• Well, I can see things for and against. It’s a fine balance
  • It’s not really relevant to defence these days but if the experts want it…
  • and so on.

In any event, the statement originally made was that ‘the majority wants Trident out’, not ‘the majority excluding “don’t knows” and those “neither in favour nor against” want Trident out’ – as the other person concerned amended his claim to when challenged. These are two quite different things.

To put it another way, if you lined up 100 Scots and said ‘Will everyone who is somewhat or strongly against Britain having nuclear weapons please step forward?’ 46 would. That’s a minority.

This sort of detail is important because it’s the only way to tease out the claims and counter-claims that accompany the independence referendum debate.

Incidentally, the question of Scotland being different from the rest of the UK features prominently in ‘Yes’ claims about the independence referendum. It is interesting to compare the results of the same question asked in the Scottish Social Attitudes Survey’s sister survey south of the border (the small percentages of ‘Don’t know’s have been excluded from this table).

Trident UK

As the authors of this comparison say

The differences in the level of support are not that large, and both parts of the UK could reasonably be described as being divided on the subject (the full report can be downloaded here).

To go back to the original issue, I maintain that there is not a proven majority of people in Scotland who ‘want Trident out.’ But I’m open to reasoned arguments that prove the opposite.

 


Aficionados of the Scottish independence referendum debate will know how new words and new meanings for words are being created all the time. Some are apposite, some amusing, some offensive, some just plain daft – recently had a discussion online with a nationalist who writes his tweets as if he were Yoda, I have. A weird experience.

But there are words which, while not offensive in themselves, seek to create a misleading impression to the extent that they are actually lies.

One such word is colony, the accusation that Scotland is a colony of England. This canard surfaces frequently online and was used over the last weekend by former SNP leader Gordon Wilson, if I heard the news correctly.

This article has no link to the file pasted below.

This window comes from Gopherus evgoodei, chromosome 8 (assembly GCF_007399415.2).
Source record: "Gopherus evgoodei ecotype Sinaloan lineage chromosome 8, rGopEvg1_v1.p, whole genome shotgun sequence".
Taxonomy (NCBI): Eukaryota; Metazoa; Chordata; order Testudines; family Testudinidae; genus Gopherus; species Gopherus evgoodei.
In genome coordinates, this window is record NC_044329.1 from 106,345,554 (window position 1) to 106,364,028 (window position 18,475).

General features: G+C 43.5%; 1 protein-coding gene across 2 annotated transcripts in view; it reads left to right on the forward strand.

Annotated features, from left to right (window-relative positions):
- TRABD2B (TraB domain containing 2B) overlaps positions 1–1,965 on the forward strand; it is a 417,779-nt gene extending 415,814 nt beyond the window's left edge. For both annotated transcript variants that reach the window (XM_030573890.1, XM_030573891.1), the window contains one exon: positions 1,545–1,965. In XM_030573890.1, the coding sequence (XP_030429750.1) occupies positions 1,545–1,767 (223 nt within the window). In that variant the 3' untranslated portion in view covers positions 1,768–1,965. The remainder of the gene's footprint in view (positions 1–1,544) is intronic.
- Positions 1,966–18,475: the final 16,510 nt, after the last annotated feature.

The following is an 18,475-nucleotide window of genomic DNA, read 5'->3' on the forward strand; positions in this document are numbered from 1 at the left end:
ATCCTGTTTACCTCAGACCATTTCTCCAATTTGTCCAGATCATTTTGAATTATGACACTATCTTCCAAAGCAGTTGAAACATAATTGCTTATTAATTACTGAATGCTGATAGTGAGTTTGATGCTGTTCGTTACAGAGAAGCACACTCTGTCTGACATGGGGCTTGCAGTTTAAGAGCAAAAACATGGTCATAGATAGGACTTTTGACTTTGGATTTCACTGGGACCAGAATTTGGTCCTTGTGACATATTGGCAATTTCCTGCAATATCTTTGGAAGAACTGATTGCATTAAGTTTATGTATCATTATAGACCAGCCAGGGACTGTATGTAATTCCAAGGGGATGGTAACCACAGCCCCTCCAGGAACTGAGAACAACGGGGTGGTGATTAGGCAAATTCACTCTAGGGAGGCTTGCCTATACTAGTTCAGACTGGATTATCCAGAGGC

Here I have the advantage over Mr Wilson. As far as I can see he has never lived outside Scotland except for some schooling on the Isle of Man. I have, and I am also old enough to have lived in a British colony (Singapore) and visited others either when they were still colonies or shortly after they became independent.

There was no single constitutional model for a British colony (the Brits pragmatists as ever) but most shared a number of features until very near their end. I would invite Mr Wilson and other perpetrators of the ‘Scotland is a colony of England’ lie to consider which apply to Scotland.

  • In a British colony, formal authority was vested in a governor as representative of the monarch and appointed by the British government.
  • There were often no democratic structures, certainly no elected national government. If there were elected representatives, they were usually confined to local councils and/or an advisory body.
  • Specific political parties, especially those that argued for independence, were often banned. Bans were often supported by imprisonment of party leaders, sometimes by detention without trial.
  • Even if there were some democratic structures, the people had no representation in the UK parliament.
  • The legal status of residents varied but they were not citizens of the United Kingdom and had no right of travel to the UK.
  • The authority of the governor was often backed up by British army units that were used if necessary to quell dissent.
  • In quelling dissent, protesters were dispersed in ways that would not be acceptable nowadays in the UK and people were sometimes killed. Widespread rebellion in some colonies like Kenya and Malaya led to the use of camps where local populations were relocated from their homes.
  • The judiciary was appointed solely by the UK government or the British colonial administration.

I can hear nationalist objections to my list – ‘Ah but there’s another sort of colonisation, of our cultural institutions and of our very minds themselves.’

Well, yes … but language is used in this way not as a form of subtle cultural metaphor but as a blunt instrument to give a false impression that through repetition might become a perceived truth.

There are plenty of arguments for and against independence for Scotland. The lie that Scotland is a colony of England is not one of them.


For anyone who hasn’t seen it Bella Caledonia is a web site that says it’s ‘an online magazine (launched in 2007) exploring ideas of independence, self-determination and autonomy.’ Whatever it was in 2007 it’s gone beyond exploration to being a sort of up-market intellectual cheer leader for the Scottish independence ‘Yes’ campaign.

They make great play of the high quality of debate about Independence, although they claim in a recent article (Doubt? by their editor Mike Small) that ‘the No campaign has a track record of constant disengagement.’ So, the high quality of debate is on their side only. Still, as they say,